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Federal Court Blocks Federal Contractor Mandatory Vaccination Rule From Taking Effect

Posted: 12/09/2021
Services: Labor and Employment
Industries: Government Contracts

On Tuesday, December 7, 2021, a federal judge in Georgia issued a nationwide preliminary injunction halting the enforcement of the federal mandate that obligates many federal contractors and subcontractors to require their employees to be fully vaccinated against COVID-19. As discussed in a previous Alert, the federal contractor vaccine requirement stems from the Executive Order 14024 (“EO 14204”), requiring the creation of a Federal Acquisition Regulation (“FAR”) contract clause mandating that covered contractor employees be fully vaccinated. As a result of this court action, the mandate, which was due to go into effect on January 4, 2022, will be held in abeyance nationwide pending a final determination by the district court. There is a possibility, however, that an appellate court may decide to vacate the injunction. It is expected that the Biden administration will push to have this injunction vacated expeditiously.

What You Need to Know:

  • On December 7, 2021, the U.S. District Court for the Southern District of Georgia issued a preliminary judgement stopping nationwide enforcement of the federal government contractor vaccine mandate, which requires covered contractor employees to be vaccinated by January 4.
  • It is likely that the Federal Government will appeal the District Court’s ruling.

    What does this ruling mean for federal contractors and subcontractors?

    Until further court action, the requirement that covered contractor employees be fully vaccinated will not be enforced. We expect additional developments in the short term. For now, however, private employees, if they so choose, may move forward with enforcing the vaccine mandate, in anticipation that the courts ultimately will uphold its validity. Alternatively, federal contractors and subcontractors may prefer to adopt a “wait and see” approach. We expect that even if the injunction is vacated, the current January 4 deadline for employees to be fully vaccinated will be modified.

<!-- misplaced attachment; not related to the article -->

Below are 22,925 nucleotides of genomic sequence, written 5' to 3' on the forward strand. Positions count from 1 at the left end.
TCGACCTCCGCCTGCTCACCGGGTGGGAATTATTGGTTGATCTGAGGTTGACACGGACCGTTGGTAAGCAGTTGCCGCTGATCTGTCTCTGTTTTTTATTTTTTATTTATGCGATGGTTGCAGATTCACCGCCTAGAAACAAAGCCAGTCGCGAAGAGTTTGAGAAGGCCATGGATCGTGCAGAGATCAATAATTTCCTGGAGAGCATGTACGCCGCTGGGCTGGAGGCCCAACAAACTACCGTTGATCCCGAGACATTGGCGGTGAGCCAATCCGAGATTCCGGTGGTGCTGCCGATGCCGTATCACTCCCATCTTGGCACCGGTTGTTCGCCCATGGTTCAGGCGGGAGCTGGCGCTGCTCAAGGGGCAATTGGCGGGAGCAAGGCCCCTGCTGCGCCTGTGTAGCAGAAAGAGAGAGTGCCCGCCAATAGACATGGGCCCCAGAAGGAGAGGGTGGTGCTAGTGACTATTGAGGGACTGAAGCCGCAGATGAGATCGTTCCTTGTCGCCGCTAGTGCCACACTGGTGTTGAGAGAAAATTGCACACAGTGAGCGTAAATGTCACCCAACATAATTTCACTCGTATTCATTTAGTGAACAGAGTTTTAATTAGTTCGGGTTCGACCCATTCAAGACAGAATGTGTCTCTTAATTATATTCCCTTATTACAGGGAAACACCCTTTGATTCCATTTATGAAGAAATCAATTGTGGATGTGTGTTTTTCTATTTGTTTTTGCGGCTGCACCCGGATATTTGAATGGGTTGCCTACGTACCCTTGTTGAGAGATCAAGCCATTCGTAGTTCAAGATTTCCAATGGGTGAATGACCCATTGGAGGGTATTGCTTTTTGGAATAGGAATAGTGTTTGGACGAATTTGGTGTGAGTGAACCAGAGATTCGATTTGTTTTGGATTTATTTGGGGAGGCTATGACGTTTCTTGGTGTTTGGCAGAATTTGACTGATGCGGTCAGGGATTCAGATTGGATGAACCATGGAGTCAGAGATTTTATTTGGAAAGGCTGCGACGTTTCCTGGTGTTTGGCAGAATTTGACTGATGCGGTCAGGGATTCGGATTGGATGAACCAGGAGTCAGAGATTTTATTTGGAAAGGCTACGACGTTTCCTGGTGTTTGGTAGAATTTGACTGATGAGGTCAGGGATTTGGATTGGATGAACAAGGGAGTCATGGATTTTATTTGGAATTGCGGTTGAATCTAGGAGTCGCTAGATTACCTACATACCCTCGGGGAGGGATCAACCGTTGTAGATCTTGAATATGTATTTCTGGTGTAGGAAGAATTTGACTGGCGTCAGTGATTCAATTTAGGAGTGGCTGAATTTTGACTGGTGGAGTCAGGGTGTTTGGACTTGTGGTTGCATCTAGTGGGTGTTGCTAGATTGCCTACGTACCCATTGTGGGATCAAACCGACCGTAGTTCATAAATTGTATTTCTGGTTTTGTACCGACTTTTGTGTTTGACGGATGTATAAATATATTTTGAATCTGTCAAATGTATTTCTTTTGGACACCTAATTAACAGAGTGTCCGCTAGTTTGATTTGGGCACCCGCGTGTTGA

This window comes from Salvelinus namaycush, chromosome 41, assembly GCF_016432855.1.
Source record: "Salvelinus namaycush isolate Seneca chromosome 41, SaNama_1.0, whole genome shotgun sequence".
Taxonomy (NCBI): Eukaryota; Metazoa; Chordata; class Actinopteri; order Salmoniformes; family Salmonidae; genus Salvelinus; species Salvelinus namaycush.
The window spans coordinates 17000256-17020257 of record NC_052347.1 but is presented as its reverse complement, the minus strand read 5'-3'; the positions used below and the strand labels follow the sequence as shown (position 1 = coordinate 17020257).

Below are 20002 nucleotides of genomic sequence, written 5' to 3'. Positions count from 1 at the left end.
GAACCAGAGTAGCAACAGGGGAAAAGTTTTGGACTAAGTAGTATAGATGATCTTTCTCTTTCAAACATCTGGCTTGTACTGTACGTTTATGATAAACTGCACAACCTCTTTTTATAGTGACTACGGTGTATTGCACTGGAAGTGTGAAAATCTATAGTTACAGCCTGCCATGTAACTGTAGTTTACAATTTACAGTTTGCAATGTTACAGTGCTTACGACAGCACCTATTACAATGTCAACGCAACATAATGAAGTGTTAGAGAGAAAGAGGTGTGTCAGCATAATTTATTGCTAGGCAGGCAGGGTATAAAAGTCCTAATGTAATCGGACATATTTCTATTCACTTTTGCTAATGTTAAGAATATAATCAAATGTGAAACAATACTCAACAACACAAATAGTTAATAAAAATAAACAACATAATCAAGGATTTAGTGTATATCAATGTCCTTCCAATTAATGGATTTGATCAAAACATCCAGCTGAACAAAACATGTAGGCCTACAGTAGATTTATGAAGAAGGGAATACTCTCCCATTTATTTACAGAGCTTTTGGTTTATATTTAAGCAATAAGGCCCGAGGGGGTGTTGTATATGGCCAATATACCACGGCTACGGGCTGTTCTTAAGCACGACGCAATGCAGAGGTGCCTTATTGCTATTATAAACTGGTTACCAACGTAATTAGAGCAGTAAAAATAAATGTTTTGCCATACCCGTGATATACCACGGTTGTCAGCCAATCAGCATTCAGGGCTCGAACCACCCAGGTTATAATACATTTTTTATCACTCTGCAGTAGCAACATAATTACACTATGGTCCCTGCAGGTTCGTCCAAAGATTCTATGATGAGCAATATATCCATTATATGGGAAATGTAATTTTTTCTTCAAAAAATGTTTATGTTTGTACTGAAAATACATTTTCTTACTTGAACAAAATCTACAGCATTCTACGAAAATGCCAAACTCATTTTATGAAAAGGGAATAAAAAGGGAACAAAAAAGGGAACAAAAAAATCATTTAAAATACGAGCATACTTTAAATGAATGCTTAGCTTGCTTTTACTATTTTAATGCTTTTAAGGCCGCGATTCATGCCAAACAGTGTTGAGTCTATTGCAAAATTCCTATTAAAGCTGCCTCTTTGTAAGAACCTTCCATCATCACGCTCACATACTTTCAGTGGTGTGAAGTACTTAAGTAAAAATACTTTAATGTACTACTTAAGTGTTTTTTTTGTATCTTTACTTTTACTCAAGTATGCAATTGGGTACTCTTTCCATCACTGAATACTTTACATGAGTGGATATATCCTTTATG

Background and Discussion

    The vaccination mandate first was announced by the Safer Federal Workforce Task Force in a Guidance issued on September 24, 2021, in response to President Biden’s directive under EO 14042 to develop “adequate COVID-19 safeguards for federal contractors and subcontractors. The Guidance subsequently was updated by the Task Force on November 10, 2021. EO 14042 also directed the FAR Council to amend the FAR to include a clause in most federal procurement solicitations requiring compliance with the Task Force Guidance, including the mandatory vaccination requirements.

    A consortium of states, including Georgia, Alabama, Idaho, Kansas, South Carolina, Utah and West Virginia; several governors; and various state agencies, filed a lawsuit challenging the legality of EO 14042 and seeking declaratory and preliminary and permanent injunctive relief against its enforcement. The Associated Builders and Contractors, Inc. (“ABC”), which represents tens of thousands of contractors and subcontractors throughout the country that regularly bid and work on federal service contracts, was permitted by the court to intervene in this action. The plaintiffs contended that the President exceeded his authority under the Federal Property and Administrative Services Act, 40 U.S.C. §101, et seq. (the “Procurement Act”) by directing the federal agencies to take the actions set forth in EO 14042, including requiring employee vaccinations as a mandatory term in current and future federal contracts.